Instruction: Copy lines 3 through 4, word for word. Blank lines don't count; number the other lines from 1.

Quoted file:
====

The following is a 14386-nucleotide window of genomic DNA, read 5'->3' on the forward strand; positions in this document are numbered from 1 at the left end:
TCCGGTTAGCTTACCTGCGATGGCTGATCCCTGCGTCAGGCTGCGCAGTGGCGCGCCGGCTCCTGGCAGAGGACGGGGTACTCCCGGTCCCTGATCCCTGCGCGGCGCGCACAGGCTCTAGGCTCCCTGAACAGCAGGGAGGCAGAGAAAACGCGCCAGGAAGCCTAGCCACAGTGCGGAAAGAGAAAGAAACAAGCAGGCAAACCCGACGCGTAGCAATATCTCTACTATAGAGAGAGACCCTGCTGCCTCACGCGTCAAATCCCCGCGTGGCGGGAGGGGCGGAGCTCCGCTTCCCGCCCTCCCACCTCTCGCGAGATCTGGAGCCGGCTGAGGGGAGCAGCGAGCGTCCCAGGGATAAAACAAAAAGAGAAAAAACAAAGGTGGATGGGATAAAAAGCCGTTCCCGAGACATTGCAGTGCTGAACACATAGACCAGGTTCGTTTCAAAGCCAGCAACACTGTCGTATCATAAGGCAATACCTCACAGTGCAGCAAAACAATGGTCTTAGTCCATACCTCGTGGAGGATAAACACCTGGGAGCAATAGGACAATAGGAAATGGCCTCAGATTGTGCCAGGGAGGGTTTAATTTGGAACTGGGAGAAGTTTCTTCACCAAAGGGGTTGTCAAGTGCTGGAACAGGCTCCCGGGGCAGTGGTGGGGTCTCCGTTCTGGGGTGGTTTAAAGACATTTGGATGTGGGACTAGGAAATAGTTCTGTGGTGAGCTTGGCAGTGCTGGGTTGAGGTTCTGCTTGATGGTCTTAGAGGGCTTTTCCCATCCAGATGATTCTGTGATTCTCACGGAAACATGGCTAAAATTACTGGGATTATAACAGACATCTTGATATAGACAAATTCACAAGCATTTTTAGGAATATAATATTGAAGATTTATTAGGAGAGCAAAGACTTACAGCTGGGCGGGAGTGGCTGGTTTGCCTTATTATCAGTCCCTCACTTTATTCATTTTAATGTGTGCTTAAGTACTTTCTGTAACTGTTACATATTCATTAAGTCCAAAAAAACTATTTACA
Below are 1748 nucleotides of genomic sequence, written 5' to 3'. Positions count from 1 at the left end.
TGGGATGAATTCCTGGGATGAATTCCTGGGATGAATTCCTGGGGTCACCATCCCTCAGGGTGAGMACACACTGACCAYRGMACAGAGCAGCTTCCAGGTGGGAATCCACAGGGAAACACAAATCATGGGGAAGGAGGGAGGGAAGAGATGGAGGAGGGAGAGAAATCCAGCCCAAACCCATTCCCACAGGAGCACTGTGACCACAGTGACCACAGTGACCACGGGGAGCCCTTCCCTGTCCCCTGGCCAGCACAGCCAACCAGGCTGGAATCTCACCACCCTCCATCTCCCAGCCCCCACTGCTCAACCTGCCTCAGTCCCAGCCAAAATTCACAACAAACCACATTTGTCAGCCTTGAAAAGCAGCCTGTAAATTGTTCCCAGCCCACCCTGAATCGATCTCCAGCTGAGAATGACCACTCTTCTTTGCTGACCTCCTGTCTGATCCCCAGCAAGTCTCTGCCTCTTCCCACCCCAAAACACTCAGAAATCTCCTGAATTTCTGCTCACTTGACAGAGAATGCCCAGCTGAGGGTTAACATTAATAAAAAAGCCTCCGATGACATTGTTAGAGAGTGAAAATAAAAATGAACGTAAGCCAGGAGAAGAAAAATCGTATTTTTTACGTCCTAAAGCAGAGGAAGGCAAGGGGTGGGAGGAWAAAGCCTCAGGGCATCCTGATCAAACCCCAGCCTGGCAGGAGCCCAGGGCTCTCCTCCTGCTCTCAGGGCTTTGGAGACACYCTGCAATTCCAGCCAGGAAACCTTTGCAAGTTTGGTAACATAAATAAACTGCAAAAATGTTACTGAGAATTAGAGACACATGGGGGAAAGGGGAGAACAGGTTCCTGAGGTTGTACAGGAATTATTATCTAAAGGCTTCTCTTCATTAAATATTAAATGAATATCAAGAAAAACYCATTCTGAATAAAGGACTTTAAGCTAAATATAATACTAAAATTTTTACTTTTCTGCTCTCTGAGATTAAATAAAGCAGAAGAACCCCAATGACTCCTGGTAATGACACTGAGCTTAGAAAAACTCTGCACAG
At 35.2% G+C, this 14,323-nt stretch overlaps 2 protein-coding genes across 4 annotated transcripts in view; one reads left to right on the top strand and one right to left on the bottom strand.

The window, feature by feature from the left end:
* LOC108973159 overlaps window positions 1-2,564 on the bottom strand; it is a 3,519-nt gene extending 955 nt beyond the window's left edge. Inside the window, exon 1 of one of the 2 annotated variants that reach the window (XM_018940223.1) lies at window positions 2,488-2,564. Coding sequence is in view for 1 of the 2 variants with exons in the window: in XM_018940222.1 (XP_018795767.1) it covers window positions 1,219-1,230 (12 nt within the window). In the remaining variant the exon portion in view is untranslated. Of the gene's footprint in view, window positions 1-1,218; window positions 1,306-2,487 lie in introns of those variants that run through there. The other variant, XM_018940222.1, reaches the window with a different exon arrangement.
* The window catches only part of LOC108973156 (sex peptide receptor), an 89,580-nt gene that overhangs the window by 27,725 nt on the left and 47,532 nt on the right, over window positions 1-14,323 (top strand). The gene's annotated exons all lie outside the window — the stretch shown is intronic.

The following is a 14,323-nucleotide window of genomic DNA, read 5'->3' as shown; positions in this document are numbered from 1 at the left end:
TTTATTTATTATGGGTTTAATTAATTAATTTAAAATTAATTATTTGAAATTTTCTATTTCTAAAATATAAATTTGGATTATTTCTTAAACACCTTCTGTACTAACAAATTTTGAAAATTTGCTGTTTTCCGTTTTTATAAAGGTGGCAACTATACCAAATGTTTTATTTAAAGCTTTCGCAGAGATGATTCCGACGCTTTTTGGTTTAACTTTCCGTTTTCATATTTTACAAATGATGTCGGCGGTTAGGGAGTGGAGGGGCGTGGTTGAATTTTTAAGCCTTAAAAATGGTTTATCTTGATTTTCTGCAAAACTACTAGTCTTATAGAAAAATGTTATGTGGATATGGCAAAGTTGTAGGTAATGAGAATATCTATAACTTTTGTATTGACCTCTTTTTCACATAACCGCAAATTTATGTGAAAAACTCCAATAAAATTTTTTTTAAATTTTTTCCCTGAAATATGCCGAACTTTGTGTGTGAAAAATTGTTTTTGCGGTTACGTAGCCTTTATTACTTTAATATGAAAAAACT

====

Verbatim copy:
Below are 1748 nucleotides of genomic sequence, written 5' to 3'. Positions count from 1 at the left end.
TGGGATGAATTCCTGGGATGAATTCCTGGGATGAATTCCTGGGGTCACCATCCCTCAGGGTGAGMACACACTGACCAYRGMACAGAGCAGCTTCCAGGTGGGAATCCACAGGGAAACACAAATCATGGGGAAGGAGGGAGGGAAGAGATGGAGGAGGGAGAGAAATCCAGCCCAAACCCATTCCCACAGGAGCACTGTGACCACAGTGACCACAGTGACCACGGGGAGCCCTTCCCTGTCCCCTGGCCAGCACAGCCAACCAGGCTGGAATCTCACCACCCTCCATCTCCCAGCCCCCACTGCTCAACCTGCCTCAGTCCCAGCCAAAATTCACAACAAACCACATTTGTCAGCCTTGAAAAGCAGCCTGTAAATTGTTCCCAGCCCACCCTGAATCGATCTCCAGCTGAGAATGACCACTCTTCTTTGCTGACCTCCTGTCTGATCCCCAGCAAGTCTCTGCCTCTTCCCACCCCAAAACACTCAGAAATCTCCTGAATTTCTGCTCACTTGACAGAGAATGCCCAGCTGAGGGTTAACATTAATAAAAAAGCCTCCGATGACATTGTTAGAGAGTGAAAATAAAAATGAACGTAAGCCAGGAGAAGAAAAATCGTATTTTTTACGTCCTAAAGCAGAGGAAGGCAAGGGGTGGGAGGAWAAAGCCTCAGGGCATCCTGATCAAACCCCAGCCTGGCAGGAGCCCAGGGCTCTCCTCCTGCTCTCAGGGCTTTGGAGACACYCTGCAATTCCAGCCAGGAAACCTTTGCAAGTTTGGTAACATAAATAAACTGCAAAAATGTTACTGAGAATTAGAGACACATGGGGGAAAGGGGAGAACAGGTTCCTGAGGTTGTACAGGAATTATTATCTAAAGGCTTCTCTTCATTAAATATTAAATGAATATCAAGAAAAACYCATTCTGAATAAAGGACTTTAAGCTAAATATAATACTAAAATTTTTACTTTTCTGCTCTCTGAGATTAAATAAAGCAGAAGAACCCCAATGACTCCTGGTAATGACACTGAGCTTAGAAAAACTCTGCACAG